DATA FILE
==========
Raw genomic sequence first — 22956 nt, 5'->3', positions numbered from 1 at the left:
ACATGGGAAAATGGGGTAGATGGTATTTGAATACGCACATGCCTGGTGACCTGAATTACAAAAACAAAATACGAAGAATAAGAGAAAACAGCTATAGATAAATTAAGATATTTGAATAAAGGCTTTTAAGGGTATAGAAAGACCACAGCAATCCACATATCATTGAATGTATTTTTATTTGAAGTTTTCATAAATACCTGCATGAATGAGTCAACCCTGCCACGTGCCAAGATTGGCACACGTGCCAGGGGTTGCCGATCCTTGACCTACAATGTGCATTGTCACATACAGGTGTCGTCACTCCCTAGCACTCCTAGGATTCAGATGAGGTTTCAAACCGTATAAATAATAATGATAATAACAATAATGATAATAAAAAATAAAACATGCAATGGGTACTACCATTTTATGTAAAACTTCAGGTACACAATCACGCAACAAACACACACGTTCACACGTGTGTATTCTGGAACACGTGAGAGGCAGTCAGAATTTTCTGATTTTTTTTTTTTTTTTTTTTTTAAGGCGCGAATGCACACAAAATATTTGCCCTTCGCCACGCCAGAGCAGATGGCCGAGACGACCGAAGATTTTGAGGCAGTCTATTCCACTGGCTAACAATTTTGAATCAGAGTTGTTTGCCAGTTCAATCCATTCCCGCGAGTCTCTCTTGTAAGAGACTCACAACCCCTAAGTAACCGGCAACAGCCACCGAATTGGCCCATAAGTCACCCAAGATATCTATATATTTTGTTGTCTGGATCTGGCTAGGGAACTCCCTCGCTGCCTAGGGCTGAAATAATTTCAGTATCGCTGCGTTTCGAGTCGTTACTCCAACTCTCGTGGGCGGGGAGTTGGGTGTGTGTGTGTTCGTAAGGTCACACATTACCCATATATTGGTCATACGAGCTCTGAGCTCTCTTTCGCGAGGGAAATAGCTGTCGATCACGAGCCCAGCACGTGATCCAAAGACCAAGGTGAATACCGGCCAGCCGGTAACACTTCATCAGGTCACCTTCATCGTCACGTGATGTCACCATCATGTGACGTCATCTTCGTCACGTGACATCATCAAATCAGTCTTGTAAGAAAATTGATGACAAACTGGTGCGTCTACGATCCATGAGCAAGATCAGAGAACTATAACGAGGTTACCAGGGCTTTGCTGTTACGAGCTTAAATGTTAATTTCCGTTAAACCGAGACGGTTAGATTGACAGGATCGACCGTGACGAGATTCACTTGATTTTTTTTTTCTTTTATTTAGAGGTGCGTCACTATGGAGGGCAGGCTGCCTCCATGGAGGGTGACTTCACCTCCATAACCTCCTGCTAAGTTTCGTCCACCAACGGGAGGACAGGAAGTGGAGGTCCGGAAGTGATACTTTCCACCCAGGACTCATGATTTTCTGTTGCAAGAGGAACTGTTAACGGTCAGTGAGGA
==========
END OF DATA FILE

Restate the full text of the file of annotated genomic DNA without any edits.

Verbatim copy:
Raw genomic sequence first — 22956 nt, 5'->3', positions numbered from 1 at the left:
ACATGGGAAAATGGGGTAGATGGTATTTGAATACGCACATGCCTGGTGACCTGAATTACAAAAACAAAATACGAAGAATAAGAGAAAACAGCTATAGATAAATTAAGATATTTGAATAAAGGCTTTTAAGGGTATAGAAAGACCACAGCAATCCACATATCATTGAATGTATTTTTATTTGAAGTTTTCATAAATACCTGCATGAATGAGTCAACCCTGCCACGTGCCAAGATTGGCACACGTGCCAGGGGTTGCCGATCCTTGACCTACAATGTGCATTGTCACATACAGGTGTCGTCACTCCCTAGCACTCCTAGGATTCAGATGAGGTTTCAAACCGTATAAATAATAATGATAATAACAATAATGATAATAAAAAATAAAACATGCAATGGGTACTACCATTTTATGTAAAACTTCAGGTACACAATCACGCAACAAACACACACGTTCACACGTGTGTATTCTGGAACACGTGAGAGGCAGTCAGAATTTTCTGATTTTTTTTTTTTTTTTTTTTTTAAGGCGCGAATGCACACAAAATATTTGCCCTTCGCCACGCCAGAGCAGATGGCCGAGACGACCGAAGATTTTGAGGCAGTCTATTCCACTGGCTAACAATTTTGAATCAGAGTTGTTTGCCAGTTCAATCCATTCCCGCGAGTCTCTCTTGTAAGAGACTCACAACCCCTAAGTAACCGGCAACAGCCACCGAATTGGCCCATAAGTCACCCAAGATATCTATATATTTTGTTGTCTGGATCTGGCTAGGGAACTCCCTCGCTGCCTAGGGCTGAAATAATTTCAGTATCGCTGCGTTTCGAGTCGTTACTCCAACTCTCGTGGGCGGGGAGTTGGGTGTGTGTGTGTTCGTAAGGTCACACATTACCCATATATTGGTCATACGAGCTCTGAGCTCTCTTTCGCGAGGGAAATAGCTGTCGATCACGAGCCCAGCACGTGATCCAAAGACCAAGGTGAATACCGGCCAGCCGGTAACACTTCATCAGGTCACCTTCATCGTCACGTGATGTCACCATCATGTGACGTCATCTTCGTCACGTGACATCATCAAATCAGTCTTGTAAGAAAATTGATGACAAACTGGTGCGTCTACGATCCATGAGCAAGATCAGAGAACTATAACGAGGTTACCAGGGCTTTGCTGTTACGAGCTTAAATGTTAATTTCCGTTAAACCGAGACGGTTAGATTGACAGGATCGACCGTGACGAGATTCACTTGATTTTTTTTTTCTTTTATTTAGAGGTGCGTCACTATGGAGGGCAGGCTGCCTCCATGGAGGGTGACTTCACCTCCATAACCTCCTGCTAAGTTTCGTCCACCAACGGGAGGACAGGAAGTGGAGGTCCGGAAGTGATACTTTCCACCCAGGACTCATGATTTTCTGTTGCAAGAGGAACTGTTAACGGTCAGTGAGGA